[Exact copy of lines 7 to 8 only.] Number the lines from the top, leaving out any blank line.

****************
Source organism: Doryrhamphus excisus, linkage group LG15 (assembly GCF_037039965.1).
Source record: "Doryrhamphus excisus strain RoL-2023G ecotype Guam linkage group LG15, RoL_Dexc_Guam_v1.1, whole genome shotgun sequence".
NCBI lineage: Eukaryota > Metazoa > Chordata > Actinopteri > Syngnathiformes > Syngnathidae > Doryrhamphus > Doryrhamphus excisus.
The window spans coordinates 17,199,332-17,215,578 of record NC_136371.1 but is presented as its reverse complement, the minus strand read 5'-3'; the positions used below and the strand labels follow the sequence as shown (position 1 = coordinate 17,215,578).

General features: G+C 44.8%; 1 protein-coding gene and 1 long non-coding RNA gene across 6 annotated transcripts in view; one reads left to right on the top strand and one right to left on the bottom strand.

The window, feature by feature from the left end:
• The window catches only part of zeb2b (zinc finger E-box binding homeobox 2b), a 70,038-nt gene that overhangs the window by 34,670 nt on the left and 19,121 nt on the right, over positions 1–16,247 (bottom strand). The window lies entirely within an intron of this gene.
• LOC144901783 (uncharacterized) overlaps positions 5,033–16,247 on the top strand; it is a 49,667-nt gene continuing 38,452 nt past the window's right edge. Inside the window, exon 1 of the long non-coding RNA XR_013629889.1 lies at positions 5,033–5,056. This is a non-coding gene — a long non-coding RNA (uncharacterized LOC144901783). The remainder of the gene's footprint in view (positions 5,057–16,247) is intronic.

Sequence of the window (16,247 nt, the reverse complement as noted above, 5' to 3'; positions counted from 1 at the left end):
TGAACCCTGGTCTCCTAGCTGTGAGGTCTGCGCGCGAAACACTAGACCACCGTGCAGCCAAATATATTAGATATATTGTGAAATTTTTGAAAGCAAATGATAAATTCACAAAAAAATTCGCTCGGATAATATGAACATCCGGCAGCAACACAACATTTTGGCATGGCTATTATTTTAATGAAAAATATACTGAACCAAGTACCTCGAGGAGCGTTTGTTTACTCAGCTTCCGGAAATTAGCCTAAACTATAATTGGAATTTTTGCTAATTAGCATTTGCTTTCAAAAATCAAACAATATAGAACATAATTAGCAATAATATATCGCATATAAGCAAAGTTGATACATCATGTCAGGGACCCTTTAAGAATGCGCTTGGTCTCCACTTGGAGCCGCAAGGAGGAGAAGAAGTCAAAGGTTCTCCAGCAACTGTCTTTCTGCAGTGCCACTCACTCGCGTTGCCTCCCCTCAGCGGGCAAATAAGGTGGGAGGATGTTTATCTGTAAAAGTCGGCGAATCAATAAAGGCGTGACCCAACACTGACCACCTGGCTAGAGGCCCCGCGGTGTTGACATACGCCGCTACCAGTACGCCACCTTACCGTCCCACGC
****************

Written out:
• The window catches only part of zeb2b (zinc finger E-box binding homeobox 2b), a 70,038-nt gene that overhangs the window by 34,670 nt on the left and 19,121 nt on the right, over positions 1–16,247 (bottom strand). The window lies entirely within an intron of this gene.
• LOC144901783 (uncharacterized) overlaps positions 5,033–16,247 on the top strand; it is a 49,667-nt gene continuing 38,452 nt past the window's right edge. Inside the window, exon 1 of the long non-coding RNA XR_013629889.1 lies at positions 5,033–5,056. This is a non-coding gene — a long non-coding RNA (uncharacterized LOC144901783). The remainder of the gene's footprint in view (positions 5,057–16,247) is intronic.